Author: Stephanie Butland
Genre: Women’s fiction / contemporary romance
Publisher: Bonnier Zaffre
Publication date: 20 April 2017
Length: 368 pages
Available from: Amazon
Loveday Cardew prefers books to people. If you look carefully, you might glimpse the first lines of the novels she loves most tattooed on her skin. But there are some things Loveday will never show you.
Into her refuge – the York book emporium where she works – come a poet, a lover, a friend, and three mysterious deliveries, each of which stirs unsettling memories.
Everything is about to change for Loveday. Someone knows about her past and she can’t hide any longer. She must decide who around her she can trust. Can she find the courage to right a heartbreaking wrong? And will she ever find the words to tell her own story?
It’s time to turn the pages of her past . . .
Fierce, tender, quirky, well-written – Lost for Words is all this and more.
This is the kind of writing that lingers in the mind between reading sessions. The mystery of the heroine’s past kept me turning the pages, and once revealed, it kept me awake that night.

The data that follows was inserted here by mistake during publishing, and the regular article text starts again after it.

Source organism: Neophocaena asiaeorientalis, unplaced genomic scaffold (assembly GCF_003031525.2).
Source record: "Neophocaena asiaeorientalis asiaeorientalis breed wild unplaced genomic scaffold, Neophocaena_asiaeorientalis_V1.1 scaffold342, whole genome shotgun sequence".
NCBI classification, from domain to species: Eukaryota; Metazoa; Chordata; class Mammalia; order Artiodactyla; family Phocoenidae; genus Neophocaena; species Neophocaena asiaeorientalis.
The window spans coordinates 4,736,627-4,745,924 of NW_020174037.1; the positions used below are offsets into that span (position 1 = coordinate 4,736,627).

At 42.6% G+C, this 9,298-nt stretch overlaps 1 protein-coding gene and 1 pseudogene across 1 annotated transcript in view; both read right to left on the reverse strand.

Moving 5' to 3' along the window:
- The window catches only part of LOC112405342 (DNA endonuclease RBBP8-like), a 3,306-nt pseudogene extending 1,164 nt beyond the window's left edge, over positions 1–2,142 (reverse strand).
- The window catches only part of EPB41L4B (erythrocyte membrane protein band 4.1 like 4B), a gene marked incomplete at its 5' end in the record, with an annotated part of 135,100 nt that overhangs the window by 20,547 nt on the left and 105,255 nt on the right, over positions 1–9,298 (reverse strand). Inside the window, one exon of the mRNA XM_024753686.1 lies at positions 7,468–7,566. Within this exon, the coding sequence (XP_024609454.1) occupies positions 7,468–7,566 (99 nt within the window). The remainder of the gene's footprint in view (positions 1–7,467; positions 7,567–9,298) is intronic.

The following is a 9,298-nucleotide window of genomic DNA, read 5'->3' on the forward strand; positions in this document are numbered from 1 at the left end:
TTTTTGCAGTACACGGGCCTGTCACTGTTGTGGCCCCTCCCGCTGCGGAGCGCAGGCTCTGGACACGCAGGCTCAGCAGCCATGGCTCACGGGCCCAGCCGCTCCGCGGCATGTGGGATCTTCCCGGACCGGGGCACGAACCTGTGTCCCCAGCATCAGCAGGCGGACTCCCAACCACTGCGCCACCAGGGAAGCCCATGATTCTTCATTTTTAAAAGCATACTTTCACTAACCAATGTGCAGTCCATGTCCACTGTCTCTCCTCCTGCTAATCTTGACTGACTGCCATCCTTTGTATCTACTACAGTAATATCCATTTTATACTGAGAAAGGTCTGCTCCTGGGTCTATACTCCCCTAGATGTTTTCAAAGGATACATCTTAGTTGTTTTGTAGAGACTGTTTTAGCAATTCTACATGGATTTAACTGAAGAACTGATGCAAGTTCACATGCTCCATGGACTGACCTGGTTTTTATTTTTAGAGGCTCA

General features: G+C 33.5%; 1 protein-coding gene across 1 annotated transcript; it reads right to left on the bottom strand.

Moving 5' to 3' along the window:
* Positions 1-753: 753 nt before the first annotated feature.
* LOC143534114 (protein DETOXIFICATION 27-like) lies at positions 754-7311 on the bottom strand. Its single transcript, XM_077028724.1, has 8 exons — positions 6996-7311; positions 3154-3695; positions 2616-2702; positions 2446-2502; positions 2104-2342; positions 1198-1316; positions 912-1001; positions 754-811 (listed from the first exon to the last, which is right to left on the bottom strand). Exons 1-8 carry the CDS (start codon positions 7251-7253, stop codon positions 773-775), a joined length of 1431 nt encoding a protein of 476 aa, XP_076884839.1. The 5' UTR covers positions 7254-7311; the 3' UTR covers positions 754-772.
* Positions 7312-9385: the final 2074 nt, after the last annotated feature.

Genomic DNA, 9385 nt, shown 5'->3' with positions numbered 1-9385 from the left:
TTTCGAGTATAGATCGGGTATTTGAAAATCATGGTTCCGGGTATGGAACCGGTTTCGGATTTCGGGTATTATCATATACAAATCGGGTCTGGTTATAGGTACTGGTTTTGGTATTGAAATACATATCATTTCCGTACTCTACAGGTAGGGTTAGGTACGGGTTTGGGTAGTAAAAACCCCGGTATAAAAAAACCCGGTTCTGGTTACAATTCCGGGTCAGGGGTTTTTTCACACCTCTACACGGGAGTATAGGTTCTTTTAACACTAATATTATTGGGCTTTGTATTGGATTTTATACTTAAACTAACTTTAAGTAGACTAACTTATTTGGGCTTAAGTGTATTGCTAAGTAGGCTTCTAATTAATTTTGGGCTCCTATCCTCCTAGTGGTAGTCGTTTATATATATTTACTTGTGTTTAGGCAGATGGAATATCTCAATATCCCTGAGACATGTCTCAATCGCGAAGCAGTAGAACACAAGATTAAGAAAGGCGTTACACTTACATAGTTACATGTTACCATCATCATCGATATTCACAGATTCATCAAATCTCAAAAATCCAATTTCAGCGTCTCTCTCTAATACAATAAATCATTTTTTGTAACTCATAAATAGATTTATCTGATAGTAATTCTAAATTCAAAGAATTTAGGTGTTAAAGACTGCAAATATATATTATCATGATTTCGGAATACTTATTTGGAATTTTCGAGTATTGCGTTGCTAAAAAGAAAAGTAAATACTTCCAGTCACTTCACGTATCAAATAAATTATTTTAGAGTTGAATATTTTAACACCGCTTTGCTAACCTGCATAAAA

There’s much to love in this book, but what really makes it stand out is its appeal for readers who don’t just read books but adore them: the bookstagrammers, the paperback hoarders, the page sniffers.
In Loveday the author has created a relatable heroine for book lovers. This is a girl who’d much rather read than be sociable; who wears lines from literature as tattoos; who has a deep reverence for books, which makes the novel that she herself inhabits really quite special.
The bookshop setting is any bibliophile’s dream and is fantastically tangible, so that you long to step into the story world and go browse (work?) in the shop. In fact, I was so taken with this aspect of the book that it felt somewhat sacrilegious to be reading on an ereader: this is a book to be enjoyed in print – it demands to exist in paper and ink.
In all, Lost for Words did initially leave me somewhat lost for words; this review did not flow as most do, because the book surprised me. I expected fairly light, fluffy contemporary romance with an edge of mystery – but in fact this book is much deeper, more poignant, more intelligent.
If you’re the kind of person who watches First Dates and roots for the underdogs, the wounded and the socially awkward, this book is going to be a keeper.
Disclaimer: I received a free copy of this book from the publisher in exchange for an honest review.